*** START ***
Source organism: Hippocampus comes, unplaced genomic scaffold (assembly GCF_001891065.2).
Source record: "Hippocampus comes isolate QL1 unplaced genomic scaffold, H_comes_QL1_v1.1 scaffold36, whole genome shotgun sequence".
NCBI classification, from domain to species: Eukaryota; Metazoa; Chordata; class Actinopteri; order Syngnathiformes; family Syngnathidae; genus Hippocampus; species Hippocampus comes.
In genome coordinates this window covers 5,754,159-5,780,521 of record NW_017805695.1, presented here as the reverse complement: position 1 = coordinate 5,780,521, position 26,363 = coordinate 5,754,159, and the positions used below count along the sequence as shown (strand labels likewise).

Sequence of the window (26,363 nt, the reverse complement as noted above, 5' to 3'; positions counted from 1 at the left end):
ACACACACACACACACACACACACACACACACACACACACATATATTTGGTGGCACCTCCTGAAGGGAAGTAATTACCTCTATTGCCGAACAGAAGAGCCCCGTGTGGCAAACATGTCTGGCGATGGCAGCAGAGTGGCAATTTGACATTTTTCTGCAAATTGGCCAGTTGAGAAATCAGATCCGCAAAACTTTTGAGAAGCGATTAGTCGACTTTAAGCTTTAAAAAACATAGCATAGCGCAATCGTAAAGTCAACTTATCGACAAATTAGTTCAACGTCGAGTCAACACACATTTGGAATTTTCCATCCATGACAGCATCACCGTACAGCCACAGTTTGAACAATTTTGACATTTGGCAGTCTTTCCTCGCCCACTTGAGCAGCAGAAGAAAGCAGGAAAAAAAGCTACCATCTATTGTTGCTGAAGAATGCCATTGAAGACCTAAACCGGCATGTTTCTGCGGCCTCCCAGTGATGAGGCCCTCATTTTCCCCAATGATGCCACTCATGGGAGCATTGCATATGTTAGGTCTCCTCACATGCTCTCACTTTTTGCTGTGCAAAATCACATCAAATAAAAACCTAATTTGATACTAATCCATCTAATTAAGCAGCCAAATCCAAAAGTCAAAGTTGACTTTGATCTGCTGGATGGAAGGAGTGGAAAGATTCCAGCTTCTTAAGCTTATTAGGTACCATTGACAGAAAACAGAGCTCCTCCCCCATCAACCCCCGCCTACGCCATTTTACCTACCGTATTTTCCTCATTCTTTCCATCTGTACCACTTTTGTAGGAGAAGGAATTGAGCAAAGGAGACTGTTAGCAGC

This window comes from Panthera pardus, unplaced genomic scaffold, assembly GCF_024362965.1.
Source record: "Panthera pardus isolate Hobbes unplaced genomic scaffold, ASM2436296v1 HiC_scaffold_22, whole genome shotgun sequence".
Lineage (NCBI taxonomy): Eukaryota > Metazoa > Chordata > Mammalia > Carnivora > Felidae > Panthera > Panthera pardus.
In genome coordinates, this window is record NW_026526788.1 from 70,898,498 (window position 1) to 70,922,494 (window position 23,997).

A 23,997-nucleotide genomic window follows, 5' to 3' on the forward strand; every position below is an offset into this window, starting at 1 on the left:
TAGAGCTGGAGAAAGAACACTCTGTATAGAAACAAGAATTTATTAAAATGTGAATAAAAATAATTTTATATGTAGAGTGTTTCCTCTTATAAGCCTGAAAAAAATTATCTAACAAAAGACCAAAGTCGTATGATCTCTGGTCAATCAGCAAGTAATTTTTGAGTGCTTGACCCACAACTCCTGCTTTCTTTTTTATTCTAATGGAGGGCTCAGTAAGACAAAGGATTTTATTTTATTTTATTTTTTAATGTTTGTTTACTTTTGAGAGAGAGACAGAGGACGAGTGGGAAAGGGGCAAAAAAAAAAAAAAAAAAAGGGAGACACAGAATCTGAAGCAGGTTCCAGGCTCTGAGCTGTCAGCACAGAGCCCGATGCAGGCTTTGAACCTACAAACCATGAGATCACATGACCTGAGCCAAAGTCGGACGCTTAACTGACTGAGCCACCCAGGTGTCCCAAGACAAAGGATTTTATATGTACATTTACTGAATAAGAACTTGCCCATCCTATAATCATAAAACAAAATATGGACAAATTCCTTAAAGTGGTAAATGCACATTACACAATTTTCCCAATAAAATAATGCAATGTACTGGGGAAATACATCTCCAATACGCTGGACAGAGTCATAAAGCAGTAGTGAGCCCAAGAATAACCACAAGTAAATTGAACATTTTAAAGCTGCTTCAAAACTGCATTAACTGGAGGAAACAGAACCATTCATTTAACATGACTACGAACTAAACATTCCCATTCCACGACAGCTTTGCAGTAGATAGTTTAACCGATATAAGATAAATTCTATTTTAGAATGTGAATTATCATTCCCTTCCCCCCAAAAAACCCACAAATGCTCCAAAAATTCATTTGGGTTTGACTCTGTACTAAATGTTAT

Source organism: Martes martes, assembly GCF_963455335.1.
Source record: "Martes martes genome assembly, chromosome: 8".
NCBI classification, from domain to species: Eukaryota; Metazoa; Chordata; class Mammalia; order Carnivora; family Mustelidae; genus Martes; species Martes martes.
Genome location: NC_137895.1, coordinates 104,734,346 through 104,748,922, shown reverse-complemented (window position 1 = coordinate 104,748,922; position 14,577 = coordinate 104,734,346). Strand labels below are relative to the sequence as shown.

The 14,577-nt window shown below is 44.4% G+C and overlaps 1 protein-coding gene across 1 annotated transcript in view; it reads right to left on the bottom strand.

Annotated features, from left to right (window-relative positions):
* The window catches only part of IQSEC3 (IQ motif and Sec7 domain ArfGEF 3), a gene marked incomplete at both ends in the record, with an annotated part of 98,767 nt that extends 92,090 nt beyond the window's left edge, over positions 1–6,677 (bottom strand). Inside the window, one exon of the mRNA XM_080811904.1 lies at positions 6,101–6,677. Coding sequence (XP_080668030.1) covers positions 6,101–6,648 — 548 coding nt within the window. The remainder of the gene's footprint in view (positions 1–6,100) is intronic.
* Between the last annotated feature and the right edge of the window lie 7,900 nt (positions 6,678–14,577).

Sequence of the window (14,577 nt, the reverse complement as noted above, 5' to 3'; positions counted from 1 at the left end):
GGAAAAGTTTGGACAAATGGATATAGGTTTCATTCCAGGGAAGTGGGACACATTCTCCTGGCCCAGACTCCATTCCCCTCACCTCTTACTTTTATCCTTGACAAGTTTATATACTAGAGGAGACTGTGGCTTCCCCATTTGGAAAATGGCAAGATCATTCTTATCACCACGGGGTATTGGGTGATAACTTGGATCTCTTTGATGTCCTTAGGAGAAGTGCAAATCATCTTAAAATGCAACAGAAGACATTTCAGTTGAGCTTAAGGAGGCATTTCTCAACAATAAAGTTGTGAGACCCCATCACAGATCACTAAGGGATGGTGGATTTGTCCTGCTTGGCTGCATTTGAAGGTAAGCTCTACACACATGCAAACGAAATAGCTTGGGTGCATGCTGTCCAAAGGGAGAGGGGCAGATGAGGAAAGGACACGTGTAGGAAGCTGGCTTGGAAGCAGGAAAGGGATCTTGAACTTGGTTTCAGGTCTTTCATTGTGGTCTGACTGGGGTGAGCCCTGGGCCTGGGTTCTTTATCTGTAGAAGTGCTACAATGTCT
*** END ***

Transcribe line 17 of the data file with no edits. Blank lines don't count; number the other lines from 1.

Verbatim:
The 14,577-nt window shown below is 44.4% G+C and overlaps 1 protein-coding gene across 1 annotated transcript in view; it reads right to left on the bottom strand.